“If it’s worth that much to you, then it’s worth at least that much to me.”
We hear this objection all the time from prospective sellers. In one sense, there’s an undeniable nugget of truth here. Most businesses aim to make money, and mineral buyers are no different. So mineral buyers offer to pay $100,000 for minerals because they think they’re worth more than $100,000. So in many cases, unless there is an urgent use for the money, we might encourage mineral owners to just sit on their minerals rather than sell them.
Assumptions to Examine
But what’s true in many cases is not true in every case. In particular, this claim rests on three core assumptions that might not be true.
First, it assumes that the seller and the buyer are equally good at maximizing the value of the minerals. But that might not be the case. For instance, a buyer might have the financial resources to go non-consent, i.e., refuse to sign a lease. Going non-consent requires mineral owners to share in the costs of the well, but it also entitles them to share in the full production of the well, effectively earning a 100% royalty on all production after the well pays out. In that case, the minerals might actually be worth ~3-4x as much to a deep-pocketed investor/buyer compared to most mineral owners. Likewise, mineral buyers usually have sophisticated management operations and industry connections that allows them to maximize their lease bonuses or royalties.
In short, it might actually be worth more to the prospective buyer than it is to the prospective seller.
Second, it assumes the seller and the buyer are equally good at minimizing the costs of mineral ownership. But the management operations that allow more sophisticated buyers to maximize their lease bonus and royalty also allows them to minimize their ownership costs. The idea is simple: managing 500 properties is not 500 times harder than managing just one property, so the per-property management costs are lower.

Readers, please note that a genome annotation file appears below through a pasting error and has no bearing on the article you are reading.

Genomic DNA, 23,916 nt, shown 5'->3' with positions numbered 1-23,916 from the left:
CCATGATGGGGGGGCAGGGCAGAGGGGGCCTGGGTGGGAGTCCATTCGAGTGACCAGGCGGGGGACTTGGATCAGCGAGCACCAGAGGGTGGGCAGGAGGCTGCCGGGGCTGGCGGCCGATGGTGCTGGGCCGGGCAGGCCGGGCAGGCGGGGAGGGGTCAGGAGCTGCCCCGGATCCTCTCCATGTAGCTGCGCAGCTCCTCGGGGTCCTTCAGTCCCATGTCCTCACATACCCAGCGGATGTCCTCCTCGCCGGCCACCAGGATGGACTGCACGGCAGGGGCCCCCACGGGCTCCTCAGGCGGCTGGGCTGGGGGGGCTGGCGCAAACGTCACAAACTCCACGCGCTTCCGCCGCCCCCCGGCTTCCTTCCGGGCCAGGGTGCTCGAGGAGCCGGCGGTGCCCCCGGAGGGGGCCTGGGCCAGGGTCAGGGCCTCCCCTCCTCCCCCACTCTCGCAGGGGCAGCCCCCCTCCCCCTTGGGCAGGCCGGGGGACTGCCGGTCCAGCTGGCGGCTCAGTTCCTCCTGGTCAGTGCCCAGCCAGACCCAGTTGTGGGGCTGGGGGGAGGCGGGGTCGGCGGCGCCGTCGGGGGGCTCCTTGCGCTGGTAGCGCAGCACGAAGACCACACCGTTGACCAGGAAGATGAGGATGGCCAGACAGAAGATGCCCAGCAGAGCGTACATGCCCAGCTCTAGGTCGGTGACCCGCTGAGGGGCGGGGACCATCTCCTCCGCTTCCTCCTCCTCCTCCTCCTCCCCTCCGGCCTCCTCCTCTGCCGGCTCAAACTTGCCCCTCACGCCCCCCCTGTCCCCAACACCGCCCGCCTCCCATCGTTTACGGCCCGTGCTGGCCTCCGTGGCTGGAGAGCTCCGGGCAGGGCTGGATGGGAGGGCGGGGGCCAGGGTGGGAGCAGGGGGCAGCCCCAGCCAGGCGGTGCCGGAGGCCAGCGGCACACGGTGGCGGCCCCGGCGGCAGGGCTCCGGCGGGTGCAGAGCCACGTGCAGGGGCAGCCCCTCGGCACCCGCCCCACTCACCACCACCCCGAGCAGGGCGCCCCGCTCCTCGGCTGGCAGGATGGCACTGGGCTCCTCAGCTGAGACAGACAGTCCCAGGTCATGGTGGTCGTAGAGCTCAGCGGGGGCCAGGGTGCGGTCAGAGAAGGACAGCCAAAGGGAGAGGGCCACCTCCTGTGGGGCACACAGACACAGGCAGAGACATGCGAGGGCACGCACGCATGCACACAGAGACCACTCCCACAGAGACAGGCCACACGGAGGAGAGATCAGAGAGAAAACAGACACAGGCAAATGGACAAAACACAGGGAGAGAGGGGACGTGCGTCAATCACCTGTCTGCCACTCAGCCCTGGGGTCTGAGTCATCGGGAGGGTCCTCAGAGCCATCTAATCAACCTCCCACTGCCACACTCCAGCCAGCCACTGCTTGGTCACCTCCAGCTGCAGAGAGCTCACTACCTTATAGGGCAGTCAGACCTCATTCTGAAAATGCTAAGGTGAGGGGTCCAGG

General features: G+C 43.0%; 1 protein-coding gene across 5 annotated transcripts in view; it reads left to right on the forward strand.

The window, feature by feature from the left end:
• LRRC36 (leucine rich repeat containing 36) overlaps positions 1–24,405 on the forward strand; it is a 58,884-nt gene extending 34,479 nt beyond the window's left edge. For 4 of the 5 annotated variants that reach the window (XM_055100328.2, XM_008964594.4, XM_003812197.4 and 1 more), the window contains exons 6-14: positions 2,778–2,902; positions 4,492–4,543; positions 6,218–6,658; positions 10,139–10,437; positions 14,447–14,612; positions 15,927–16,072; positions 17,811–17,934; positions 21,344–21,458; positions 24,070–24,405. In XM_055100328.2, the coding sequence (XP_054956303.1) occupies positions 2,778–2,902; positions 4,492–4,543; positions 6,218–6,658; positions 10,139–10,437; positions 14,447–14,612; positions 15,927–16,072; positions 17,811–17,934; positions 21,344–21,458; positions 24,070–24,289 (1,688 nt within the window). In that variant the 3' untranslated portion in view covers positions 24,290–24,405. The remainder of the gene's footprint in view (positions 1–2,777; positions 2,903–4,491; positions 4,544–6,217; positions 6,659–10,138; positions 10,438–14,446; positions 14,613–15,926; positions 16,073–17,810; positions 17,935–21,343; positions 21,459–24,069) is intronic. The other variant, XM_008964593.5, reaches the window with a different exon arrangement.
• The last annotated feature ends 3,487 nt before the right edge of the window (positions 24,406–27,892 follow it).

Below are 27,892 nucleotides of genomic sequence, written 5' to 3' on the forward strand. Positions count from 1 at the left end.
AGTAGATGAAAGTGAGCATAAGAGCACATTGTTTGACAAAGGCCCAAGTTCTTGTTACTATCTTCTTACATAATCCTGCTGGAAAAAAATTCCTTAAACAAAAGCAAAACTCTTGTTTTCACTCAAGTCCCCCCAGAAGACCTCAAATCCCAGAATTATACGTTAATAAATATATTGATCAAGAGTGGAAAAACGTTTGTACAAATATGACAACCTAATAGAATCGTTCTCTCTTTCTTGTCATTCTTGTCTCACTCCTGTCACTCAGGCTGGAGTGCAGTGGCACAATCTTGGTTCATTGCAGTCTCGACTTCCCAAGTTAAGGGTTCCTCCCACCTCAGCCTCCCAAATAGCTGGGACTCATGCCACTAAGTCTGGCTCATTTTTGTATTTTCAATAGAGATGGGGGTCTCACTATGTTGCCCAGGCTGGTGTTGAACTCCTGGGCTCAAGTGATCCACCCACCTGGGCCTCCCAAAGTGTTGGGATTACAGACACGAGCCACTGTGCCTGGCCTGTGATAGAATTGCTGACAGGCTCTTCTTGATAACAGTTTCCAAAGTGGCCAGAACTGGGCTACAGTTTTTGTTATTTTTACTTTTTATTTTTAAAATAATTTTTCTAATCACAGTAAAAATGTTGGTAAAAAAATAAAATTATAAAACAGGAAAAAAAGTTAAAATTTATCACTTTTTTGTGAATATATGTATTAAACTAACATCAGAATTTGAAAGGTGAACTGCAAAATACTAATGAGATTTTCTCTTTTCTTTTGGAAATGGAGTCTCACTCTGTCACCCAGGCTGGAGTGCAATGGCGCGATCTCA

A simple example of this is taxes. A county tax office might send a bill to the wrong owner, and then when the right owner doesn’t pay, they get hit with a fee/penalty. Having a process to monitor county tax offices and make sure all the taxes all get paid on time can save hundreds or thousands of dollars in penalties on any given property. (The federal analog involves making sure that the appropriate taxes are paid at the appropriate times throughout the year to avoid penalties).
In short, larger owners can leverage economies of scale to reduce ownership costs.
Third, it assumes that the seller and the buyer have similar risk tolerance. But minerals are never entirely risk free. Seemingly great acreage can be intersected by a fault. Wells can get drilled or they can be put on hold. They can be productive monsters or total duds. And commodity prices can soar, but commodity prices can also crash to near zero. Operators are typically hedged against the ups-and-downs of commodity prices and have drilling obligations to meet, so they will often keep drilling regardless. A lot of owners discovered that the hard way in 2020, when oil prices crashed from $70 down to $9, but operators kept producing.
Most mineral buyers spread this risk out across hundreds or thousands of investments. If a given investment is a dud, the mineral buyer can typically absorb the loss and still come out ahead in the aggregate. That’s less true of mineral owners, who typically own far less. If a particular investment doesn’t pan out, then they’re out a substantial portion of their net worth.
In short, selling minerals is a risk management strategy: taking your chips off the table while you’re ahead. Sellers take a good result instead of the best possible result to insure themselves against a bad result, because a bad result costs them too much.
Questions to Ask
If any of those three assumptions aren’t true, then this claim starts to break down. So if someone offers to buy your minerals for $100,000, here are three questions to ask before deciding to sell or to hold:
1. What do I think the minerals are actually worth to me? And do I have reason to believe that they’re worth more to the prospective buyer?
2. What is my cost of ownership? And does it make sense for me to continue paying those costs or should I liquidate the minerals now?
3. Given my risk tolerance, am I okay if this property drops in value by 50%? Or even 75%? Another way to think about it would be, “If I had $100,000 today, would I use it all to buy this property?”